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Monthly Archives: May 2006

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This is great… A blog describing new acquisitions and goings-on at the library.

I have no idea if this is widespread now in libraries but it’s the first I’ve come across in my everyday life.

Fantastic.

The NASA Ames Summer Studies of Space Habitats from the mid to late 1970s have recently been linked by BoingBoing and O’Reilly’s Make Blog, principly for the evocative, nostalgic images therein.

The text of the Summer Studies makes for fascinating read though. Here’s an extract from the 1975 study, suggesting that the future inhabitants of the L5 Lagrangian Libration point would be left to orginate their own forms of government and policing…

“Distance and isolation also affect the governance and social order. Whether space colonization is a unilateral effort on the part of the United States or a cross-national enterprise, it will most likely be sponsored by a public or quasipublic organization with a bureaucratic structure which permeates the early settlement. The sense of isolation may stimulate the organizational development of communities away from the organizational form of the sponsor as the interests and life circumstances of a rapidly growing population change and develop. The form of governance depends very much on the preferences of the settlers, in much the same way as allowances for individual choice have been emphasized in other considerations of life in space.

Maintenance of order and of internal as well as external security initially falls to the Earth-based sponsoring organizations and then to the organized community which is expected to rise early in the colony’s history. The small size of the settlement, combined with a rather precarious manufactured environment, may emphasize a concern for internal security. Any individual or small group could, in prospect, undertake to destroy the entire colony by opening the habitat to surrounding space, by disrupting the power supply, or by other actions which have few corresponding forms in Earth-based settings. Whatever organizational form the colonists evolve, it must be able to assure the physical security of the habitat and its supporting systems, and this need for security may infringe upon other desirable features of the colony and its operation.”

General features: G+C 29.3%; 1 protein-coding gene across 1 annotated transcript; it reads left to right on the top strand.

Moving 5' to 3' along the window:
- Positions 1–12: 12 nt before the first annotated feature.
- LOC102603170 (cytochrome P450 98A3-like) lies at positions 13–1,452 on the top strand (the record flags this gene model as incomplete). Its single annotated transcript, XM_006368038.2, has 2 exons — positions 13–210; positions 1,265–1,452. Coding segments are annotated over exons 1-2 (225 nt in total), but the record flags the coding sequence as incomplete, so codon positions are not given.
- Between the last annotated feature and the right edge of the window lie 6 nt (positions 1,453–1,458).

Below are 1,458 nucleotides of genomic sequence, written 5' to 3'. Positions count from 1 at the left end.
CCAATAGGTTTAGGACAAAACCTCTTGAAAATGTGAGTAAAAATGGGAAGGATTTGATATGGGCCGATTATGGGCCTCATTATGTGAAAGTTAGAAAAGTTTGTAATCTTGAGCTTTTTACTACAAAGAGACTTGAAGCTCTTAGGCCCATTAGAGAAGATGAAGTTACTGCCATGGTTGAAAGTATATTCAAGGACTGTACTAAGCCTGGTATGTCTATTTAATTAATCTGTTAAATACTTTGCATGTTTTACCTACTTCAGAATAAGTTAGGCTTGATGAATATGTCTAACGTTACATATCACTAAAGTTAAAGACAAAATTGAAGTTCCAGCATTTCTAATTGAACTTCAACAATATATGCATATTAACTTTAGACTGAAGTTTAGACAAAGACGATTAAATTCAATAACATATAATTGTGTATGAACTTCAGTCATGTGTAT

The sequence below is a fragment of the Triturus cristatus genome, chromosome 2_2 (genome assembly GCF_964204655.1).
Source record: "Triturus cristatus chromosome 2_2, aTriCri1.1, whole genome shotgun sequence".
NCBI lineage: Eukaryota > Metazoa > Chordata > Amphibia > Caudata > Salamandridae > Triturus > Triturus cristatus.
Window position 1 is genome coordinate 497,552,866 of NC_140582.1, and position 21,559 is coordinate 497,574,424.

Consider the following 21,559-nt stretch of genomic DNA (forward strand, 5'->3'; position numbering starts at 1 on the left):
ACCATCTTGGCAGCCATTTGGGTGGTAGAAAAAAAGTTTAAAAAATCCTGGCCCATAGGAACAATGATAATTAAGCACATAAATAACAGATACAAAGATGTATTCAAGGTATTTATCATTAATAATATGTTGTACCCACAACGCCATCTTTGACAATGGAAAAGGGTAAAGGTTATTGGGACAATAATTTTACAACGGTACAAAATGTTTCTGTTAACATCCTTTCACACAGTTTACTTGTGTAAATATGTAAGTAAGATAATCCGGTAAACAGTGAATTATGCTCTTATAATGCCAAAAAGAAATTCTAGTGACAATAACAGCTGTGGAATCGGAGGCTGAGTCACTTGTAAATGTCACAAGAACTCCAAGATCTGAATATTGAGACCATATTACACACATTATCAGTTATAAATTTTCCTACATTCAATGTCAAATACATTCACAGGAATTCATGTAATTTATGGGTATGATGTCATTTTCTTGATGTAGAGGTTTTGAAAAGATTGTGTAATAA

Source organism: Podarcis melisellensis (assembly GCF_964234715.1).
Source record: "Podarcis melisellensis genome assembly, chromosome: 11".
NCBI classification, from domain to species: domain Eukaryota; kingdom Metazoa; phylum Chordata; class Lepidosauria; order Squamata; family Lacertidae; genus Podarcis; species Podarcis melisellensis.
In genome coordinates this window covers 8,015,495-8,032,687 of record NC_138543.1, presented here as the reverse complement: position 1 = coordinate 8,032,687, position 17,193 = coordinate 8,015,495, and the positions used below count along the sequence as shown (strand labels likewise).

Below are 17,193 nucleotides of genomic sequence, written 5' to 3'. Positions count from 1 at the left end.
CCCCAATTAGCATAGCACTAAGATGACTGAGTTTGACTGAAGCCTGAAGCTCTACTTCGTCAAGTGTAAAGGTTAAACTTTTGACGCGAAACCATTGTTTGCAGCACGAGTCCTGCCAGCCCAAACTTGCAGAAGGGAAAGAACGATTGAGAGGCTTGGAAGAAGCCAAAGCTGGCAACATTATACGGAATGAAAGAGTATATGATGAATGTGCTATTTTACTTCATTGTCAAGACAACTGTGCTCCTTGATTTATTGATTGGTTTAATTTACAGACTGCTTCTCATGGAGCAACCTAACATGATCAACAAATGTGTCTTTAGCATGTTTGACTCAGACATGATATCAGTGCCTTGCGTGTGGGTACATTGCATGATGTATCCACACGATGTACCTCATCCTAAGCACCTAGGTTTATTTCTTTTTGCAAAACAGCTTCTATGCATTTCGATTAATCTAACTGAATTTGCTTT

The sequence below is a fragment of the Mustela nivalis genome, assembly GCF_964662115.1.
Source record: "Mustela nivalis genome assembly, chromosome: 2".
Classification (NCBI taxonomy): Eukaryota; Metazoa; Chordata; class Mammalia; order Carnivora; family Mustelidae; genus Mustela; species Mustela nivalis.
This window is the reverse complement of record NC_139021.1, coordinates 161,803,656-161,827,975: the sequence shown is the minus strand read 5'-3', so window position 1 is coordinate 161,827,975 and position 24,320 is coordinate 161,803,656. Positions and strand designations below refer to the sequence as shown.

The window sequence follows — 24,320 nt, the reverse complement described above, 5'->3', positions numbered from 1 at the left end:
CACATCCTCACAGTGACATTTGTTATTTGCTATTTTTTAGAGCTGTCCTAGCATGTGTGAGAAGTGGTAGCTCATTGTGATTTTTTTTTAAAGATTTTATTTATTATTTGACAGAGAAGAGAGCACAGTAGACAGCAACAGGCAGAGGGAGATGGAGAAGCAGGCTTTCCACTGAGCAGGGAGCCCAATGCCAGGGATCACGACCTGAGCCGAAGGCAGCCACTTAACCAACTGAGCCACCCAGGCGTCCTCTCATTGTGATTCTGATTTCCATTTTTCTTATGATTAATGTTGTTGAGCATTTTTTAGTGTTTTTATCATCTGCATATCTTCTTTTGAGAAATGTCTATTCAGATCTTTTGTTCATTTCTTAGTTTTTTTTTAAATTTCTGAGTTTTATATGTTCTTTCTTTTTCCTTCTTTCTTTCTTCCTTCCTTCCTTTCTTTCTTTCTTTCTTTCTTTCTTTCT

Surely there has to be a TV series or two here – Deadwood in Space? I guess a Russell T. Davies reboot of StarCops is out of the question…

My new favourite style of everything, as coined by Jonathan Glancey in his review of UN Studio’s Mercedes-Benz Museum:

What is difficult to grasp, until you have spent some time wandering around the building, is that this plan is far from being two-dimensional; instead, it curves and loops up and away from the floor in smooth concrete folds, twisting and turning in ways that makes floors become walls, and walls ceilings. The interior is, in fact, one fluid, continuously unfolding space.

More on computer-baroque soon, I hope.

Just part of a masterful rant about the state of architectural criticism from BLDGBLOG:

“The Archigram of today is not studying with Bernard Tschumi and openly imitating The Manhattan Transcripts. The Archigram of today works for Electronic Arts, has no idea who Walter Gropius is, and offers more insights about the future of urban design, space, and the built environment to more people, in more age groups, in more countries, than any practicing architectural critic will ever do, writing about Toyo Ito.
Videogames are the new architectural broadsides.”

Excellent.

* happens to be the title of a book about Archigram that I haven’t read yet…

I lost my ipod, so I am starting to lead a life outside of the Jobsian iHegemon for now – transfering MP3s to the memory card in my N70.

I wiped it and didn’t have time to put new ones on (although the ‘random fill’ feature in the new music manager app is proving quite good) so, for better or for worse, I have been listening over and over to Strictly Kev and Paul Morley’s “Raiding the 20th Century – Words and Music edition”.

As a result I am sitting in a room, and William Burroughs is reverberating around in my head:

“When you cut into the present, the future leaks out”

Pass the chainsaw, would you?

Over at Interactive Architecture Dot Org, a report of Stephen Gage and Will Thorne’s “Edge Monkeys”:

The UCL EdgeMonkey robot, picture from interactivearchitecture.org

Their function would be to patrol building facades, regulating energy usage and indoor conditions. Basic duties include closing unattended windows, checking thermostats, and adjusting blinds. But the machines would also “gesture meaningfully to internal occupants” when building users “are clearly wasting energy.” They are described as “intrinsically delightful and funny.”

I applaud the idea, and (for now) look forward to a world chock full of daemons and familiars helping us do the ecological-right-thing… but I think trying to make them “delightful and funny” would be a mistake.

Far better to make them slightly grumpy and world-weary – rather than have a insufferably jolly robot ask if you really want to leave that light on.

Who needs a planet of Clippy?

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